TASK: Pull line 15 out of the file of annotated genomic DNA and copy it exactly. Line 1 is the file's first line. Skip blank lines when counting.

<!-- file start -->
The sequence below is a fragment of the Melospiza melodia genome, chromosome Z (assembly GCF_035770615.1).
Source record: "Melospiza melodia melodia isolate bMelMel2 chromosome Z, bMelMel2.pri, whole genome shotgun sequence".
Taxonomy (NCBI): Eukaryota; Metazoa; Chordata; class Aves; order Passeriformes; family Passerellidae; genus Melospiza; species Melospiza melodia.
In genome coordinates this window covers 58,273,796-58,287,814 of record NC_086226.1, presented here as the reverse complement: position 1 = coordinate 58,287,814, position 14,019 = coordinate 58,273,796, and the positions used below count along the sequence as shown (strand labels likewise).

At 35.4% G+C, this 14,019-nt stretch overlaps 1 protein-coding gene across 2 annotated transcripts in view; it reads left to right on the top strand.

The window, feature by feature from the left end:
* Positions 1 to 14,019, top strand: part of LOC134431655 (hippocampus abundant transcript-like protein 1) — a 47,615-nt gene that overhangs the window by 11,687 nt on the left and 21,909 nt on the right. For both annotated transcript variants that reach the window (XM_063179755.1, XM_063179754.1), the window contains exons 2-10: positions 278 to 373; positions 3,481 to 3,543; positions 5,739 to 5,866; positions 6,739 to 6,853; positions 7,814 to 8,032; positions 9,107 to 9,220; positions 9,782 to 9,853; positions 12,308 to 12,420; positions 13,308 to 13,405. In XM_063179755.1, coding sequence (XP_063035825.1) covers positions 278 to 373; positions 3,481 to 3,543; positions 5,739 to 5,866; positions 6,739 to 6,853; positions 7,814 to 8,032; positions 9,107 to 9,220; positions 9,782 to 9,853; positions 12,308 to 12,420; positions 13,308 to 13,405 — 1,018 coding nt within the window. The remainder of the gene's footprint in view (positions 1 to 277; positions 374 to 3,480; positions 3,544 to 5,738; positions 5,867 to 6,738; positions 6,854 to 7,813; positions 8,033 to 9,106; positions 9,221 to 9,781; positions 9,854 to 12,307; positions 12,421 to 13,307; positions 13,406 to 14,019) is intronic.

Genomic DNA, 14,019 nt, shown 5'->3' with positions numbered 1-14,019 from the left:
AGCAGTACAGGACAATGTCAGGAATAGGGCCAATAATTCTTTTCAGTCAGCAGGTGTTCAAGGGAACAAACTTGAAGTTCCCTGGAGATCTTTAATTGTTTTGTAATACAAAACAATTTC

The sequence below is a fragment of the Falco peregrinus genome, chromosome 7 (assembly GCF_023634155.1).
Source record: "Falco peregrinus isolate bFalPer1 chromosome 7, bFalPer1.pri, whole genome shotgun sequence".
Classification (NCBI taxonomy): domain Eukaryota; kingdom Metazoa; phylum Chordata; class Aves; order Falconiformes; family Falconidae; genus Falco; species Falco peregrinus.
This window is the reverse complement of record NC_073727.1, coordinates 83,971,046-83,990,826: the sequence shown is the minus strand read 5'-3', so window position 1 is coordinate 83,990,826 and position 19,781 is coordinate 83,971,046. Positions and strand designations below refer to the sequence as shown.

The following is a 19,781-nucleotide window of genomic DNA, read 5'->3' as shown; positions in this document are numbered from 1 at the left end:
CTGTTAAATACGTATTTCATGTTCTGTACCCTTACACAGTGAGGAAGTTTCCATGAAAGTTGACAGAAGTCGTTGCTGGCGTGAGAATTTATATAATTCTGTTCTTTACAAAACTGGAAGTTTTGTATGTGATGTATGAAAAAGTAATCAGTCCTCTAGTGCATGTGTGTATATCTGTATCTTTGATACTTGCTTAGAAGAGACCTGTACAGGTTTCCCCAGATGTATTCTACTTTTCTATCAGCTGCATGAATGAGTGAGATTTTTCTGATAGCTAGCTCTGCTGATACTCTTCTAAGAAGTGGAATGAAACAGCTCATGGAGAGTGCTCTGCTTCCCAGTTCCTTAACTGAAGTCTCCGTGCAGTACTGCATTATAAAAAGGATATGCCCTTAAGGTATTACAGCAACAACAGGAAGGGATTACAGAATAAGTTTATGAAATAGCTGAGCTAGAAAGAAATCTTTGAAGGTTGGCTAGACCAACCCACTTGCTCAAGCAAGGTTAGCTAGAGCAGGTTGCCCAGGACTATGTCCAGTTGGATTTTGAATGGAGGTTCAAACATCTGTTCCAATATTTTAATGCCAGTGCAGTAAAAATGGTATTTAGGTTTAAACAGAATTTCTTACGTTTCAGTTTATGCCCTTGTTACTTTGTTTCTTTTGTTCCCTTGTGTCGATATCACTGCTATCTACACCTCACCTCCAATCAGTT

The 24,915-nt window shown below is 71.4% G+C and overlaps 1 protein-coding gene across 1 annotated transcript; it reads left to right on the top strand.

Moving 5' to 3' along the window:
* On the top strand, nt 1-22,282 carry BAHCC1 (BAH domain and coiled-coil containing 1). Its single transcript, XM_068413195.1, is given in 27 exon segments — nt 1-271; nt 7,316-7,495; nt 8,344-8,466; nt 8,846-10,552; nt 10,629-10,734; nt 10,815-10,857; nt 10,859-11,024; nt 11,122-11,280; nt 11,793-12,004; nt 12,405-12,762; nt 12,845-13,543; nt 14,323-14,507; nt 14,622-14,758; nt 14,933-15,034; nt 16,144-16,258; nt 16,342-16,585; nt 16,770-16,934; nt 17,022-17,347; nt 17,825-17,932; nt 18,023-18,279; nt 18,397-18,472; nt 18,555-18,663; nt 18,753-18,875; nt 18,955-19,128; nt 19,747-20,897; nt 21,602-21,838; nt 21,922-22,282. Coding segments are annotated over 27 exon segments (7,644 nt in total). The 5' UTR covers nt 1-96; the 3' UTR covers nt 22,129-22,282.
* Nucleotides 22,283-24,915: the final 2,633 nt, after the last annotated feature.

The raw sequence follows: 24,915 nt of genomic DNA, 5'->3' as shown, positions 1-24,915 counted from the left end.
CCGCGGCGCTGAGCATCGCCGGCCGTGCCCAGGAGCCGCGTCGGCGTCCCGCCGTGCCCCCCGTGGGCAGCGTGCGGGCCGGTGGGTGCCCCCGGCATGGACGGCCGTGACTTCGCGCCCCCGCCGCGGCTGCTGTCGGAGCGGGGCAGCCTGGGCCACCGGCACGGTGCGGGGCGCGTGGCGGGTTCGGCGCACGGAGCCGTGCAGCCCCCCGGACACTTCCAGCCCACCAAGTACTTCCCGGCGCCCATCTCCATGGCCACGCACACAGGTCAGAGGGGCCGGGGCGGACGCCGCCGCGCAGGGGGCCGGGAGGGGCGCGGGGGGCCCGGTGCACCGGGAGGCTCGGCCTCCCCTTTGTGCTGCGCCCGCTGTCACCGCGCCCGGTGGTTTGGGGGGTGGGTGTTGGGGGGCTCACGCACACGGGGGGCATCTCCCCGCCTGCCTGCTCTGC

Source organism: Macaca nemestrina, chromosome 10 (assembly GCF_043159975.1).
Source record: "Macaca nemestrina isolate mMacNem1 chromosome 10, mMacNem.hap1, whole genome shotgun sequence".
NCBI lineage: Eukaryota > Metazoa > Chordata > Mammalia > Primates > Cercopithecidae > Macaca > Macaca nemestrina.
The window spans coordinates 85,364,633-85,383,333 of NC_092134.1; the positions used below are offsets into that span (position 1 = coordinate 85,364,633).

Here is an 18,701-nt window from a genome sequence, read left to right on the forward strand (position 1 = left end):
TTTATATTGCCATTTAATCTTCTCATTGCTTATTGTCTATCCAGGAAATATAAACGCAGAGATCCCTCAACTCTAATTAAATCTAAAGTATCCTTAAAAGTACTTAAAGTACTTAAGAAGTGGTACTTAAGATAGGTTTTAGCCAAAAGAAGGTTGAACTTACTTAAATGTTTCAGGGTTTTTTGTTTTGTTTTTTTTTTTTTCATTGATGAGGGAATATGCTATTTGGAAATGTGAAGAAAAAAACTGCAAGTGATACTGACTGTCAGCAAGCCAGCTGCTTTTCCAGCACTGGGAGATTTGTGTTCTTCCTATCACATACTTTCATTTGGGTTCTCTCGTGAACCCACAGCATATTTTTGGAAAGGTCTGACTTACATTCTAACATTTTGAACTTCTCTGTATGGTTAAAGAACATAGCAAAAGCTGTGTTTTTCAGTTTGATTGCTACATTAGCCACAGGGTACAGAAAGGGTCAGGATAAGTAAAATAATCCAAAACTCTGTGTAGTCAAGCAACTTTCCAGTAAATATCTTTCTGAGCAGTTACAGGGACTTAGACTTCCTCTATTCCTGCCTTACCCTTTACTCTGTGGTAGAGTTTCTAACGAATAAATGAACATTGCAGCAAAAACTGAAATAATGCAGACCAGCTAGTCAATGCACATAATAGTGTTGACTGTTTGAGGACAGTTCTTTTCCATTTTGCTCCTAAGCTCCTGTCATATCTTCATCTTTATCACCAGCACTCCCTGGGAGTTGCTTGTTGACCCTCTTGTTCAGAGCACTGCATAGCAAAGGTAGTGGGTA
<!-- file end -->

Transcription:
CTGTTAAATACGTATTTCATGTTCTGTACCCTTACACAGTGAGGAAGTTTCCATGAAAGTTGACAGAAGTCGTTGCTGGCGTGAGAATTTATATAATTCTGTTCTTTACAAAACTGGAAGTTTTGTATGTGATGTATGAAAAAGTAATCAGTCCTCTAGTGCATGTGTGTATATCTGTATCTTTGATACTTGCTTAGAAGAGACCTGTACAGGTTTCCCCAGATGTATTCTACTTTTCTATCAGCTGCATGAATGAGTGAGATTTTTCTGATAGCTAGCTCTGCTGATACTCTTCTAAGAAGTGGAATGAAACAGCTCATGGAGAGTGCTCTGCTTCCCAGTTCCTTAACTGAAGTCTCCGTGCAGTACTGCATTATAAAAAGGATATGCCCTTAAGGTATTACAGCAACAACAGGAAGGGATTACAGAATAAGTTTATGAAATAGCTGAGCTAGAAAGAAATCTTTGAAGGTTGGCTAGACCAACCCACTTGCTCAAGCAAGGTTAGCTAGAGCAGGTTGCCCAGGACTATGTCCAGTTGGATTTTGAATGGAGGTTCAAACATCTGTTCCAATATTTTAATGCCAGTGCAGTAAAAATGGTATTTAGGTTTAAACAGAATTTCTTACGTTTCAGTTTATGCCCTTGTTACTTTGTTTCTTTTGTTCCCTTGTGTCGATATCACTGCTATCTACACCTCACCTCCAATCAGTT